You would think by now I'd have something new to say.
Yes and no. Some days pass by without much to break them up or making one stand out from the other. I still do a lot of what I did before, although work was the main driving force of my life for 30 years. Now, at age 43, I am no longer able to work and while people delight in telling me that I'm lucky.
I don't feel lucky.
I'm listening in to my pager and there is a major fire in Parsippany. I hear the police, fire companies and EMS on scene chattering back and forth. While they are wishing they were home, I am wishing I was there. There with my friends, my family in emergency services, my life that in the space of days, I left behind; the life I miss. It is as though I am missing something major - an arm or a leg or a piece of my heart. Certainly a large piece of my heart is gone. It's sitting in my office at Baltusrol in a corner. It is sitting in the lockboxes on 66-1, 66-2 and 66-3. But a huge part of it will be in 66-4, the new ambulance I am working on - hard at work on - to buy for us. I'm very attached to the ambulances we have currently. My heart and soul is in the one we are working on now. It is my opus, my baby; just as the Human Resources Department I gave birth to at BGC.
It was mine. My baby, my gift to the workplace. It was an office when I started; it was its own stand-alone department when I left. I left my work-opus there. And even though I wasn't perfect, I was the one who put it together. I delivered into my successor's hands a fully-grown HR department. So I do still smile to myself and look upon my five years and one week with joy. With happiness. With the knowledge that I made it what it is. And I have had to let it go, like letting your child go out into the world on his or her own.
EMS, well, what can I have brought to it? I did not give birth to anything there. But now, building the design and specs and schematics for a new ambulance, working with the rest of the committee, is definitely giving me that feeling. I have drawings up on one wall with all my marks, remarks, modifications and question marks up on it for the next stage from PL Custom. This is my baby. This will be my opus to the squad - to give them the best possible new rig for us to bust ours saving others' butts!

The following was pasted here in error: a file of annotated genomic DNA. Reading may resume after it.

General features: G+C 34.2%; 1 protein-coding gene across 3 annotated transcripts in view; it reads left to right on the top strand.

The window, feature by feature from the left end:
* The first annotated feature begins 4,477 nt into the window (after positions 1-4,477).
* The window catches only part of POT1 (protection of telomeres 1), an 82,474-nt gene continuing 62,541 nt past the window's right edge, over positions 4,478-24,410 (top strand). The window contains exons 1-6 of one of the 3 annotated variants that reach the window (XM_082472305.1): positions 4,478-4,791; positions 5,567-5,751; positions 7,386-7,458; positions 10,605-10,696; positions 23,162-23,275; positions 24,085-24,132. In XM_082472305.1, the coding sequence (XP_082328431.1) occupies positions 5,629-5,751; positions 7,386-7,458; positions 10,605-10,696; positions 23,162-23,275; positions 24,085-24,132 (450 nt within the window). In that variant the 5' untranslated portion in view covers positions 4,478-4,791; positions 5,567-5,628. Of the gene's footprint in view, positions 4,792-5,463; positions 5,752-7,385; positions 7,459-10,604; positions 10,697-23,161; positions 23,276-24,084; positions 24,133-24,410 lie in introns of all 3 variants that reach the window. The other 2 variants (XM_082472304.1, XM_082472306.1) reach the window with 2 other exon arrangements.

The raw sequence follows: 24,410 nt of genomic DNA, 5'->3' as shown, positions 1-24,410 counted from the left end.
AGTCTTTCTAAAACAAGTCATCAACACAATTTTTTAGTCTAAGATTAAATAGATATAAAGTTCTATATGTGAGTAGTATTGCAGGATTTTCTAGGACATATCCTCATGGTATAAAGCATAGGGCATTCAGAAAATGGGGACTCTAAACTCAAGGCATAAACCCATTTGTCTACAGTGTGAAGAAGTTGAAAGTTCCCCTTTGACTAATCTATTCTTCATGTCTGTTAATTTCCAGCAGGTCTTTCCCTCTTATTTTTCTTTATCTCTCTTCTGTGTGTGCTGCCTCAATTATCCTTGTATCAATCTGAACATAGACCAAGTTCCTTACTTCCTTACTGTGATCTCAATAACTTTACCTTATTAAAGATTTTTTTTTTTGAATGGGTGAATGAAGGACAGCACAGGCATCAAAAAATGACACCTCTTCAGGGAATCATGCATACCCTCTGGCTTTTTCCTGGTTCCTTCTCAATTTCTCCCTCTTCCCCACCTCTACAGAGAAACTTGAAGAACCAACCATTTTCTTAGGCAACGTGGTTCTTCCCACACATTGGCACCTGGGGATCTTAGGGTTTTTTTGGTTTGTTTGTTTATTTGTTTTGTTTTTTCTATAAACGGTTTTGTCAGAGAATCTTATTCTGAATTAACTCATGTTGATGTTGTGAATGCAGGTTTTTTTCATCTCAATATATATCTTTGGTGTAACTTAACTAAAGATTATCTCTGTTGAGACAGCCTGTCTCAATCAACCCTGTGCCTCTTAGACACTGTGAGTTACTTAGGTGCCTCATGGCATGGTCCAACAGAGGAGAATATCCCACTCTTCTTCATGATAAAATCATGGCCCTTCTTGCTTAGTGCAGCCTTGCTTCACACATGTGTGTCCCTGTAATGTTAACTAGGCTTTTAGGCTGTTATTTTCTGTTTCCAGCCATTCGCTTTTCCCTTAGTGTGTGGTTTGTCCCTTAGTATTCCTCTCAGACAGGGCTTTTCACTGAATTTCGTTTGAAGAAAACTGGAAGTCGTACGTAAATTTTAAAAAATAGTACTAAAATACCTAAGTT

Who wouldn't want to have that kind of effect on something? I am twice blessed to have it and in two different places. And then there is my house.
My last and final opus.
My house is lovingly decorated by me. If it were up to Luis, we'd live in a cave with technology and little else. Not so with me. The walls are decorated with a mixture of things - posters, images I've taken and my own artwork on the walls; my collection of candles burning in each room; my bits of crystals, Smurfs (don't laugh - most of us have things from our childhood left over), autumn leaves, lovely handmade pieces from the Renaissance Faires I have worked for, two hanging chairs (one in the living room and one in the sun room) decorated with Hallowe'en lights.
And books. Hundreds and hundreds of books.
What would life be without books? My life would not be so rich, so amazing, so healthy and fun as it is without books. Books make you a fuller, richer person. Richer than all the money in the world can make anyone. Anyone can make money. I used to make money. But I married too well and money was not the main motivation to work. I liked my paycheck, I never complained and BGC paid me and made me a very happy person, but the joy - 90% of it - came in the work. It came from the others I worked with, the friends I made, the members I met who really, really made me see wealthy people for who they are: people. Their value wasn't in their monetary status. All those people gave me magic and insight and a deep, deep appreciation for them just as people. Thank you, you know who you are (at least, you should know who you are!).